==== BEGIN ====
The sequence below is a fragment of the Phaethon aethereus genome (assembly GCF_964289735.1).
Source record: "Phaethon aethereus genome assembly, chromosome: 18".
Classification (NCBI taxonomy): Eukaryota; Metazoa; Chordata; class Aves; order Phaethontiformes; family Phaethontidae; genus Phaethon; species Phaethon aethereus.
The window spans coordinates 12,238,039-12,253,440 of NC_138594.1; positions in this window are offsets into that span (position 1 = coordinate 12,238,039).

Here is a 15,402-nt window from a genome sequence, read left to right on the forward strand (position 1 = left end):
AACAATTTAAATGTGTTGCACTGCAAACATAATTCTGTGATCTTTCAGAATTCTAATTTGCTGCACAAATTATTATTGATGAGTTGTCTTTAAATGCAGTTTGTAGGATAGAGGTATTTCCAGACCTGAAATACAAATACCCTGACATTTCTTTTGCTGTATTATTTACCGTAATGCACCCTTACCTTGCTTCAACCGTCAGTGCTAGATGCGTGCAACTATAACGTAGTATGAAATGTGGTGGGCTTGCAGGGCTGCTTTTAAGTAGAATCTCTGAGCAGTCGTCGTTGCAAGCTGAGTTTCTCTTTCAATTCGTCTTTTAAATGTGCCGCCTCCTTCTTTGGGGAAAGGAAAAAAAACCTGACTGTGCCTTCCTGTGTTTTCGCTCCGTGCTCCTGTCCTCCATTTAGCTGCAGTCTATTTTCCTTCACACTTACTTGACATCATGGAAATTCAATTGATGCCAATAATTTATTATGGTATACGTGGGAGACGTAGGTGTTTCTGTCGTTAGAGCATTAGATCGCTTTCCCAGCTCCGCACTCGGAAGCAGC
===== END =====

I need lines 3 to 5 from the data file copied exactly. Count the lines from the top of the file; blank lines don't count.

Classification (NCBI taxonomy): Eukaryota; Metazoa; Chordata; class Aves; order Phaethontiformes; family Phaethontidae; genus Phaethon; species Phaethon aethereus.
The window spans coordinates 12,238,039-12,253,440 of NC_138594.1; positions in this window are offsets into that span (position 1 = coordinate 12,238,039).

Here is a 15,402-nt window from a genome sequence, read left to right on the forward strand (position 1 = left end):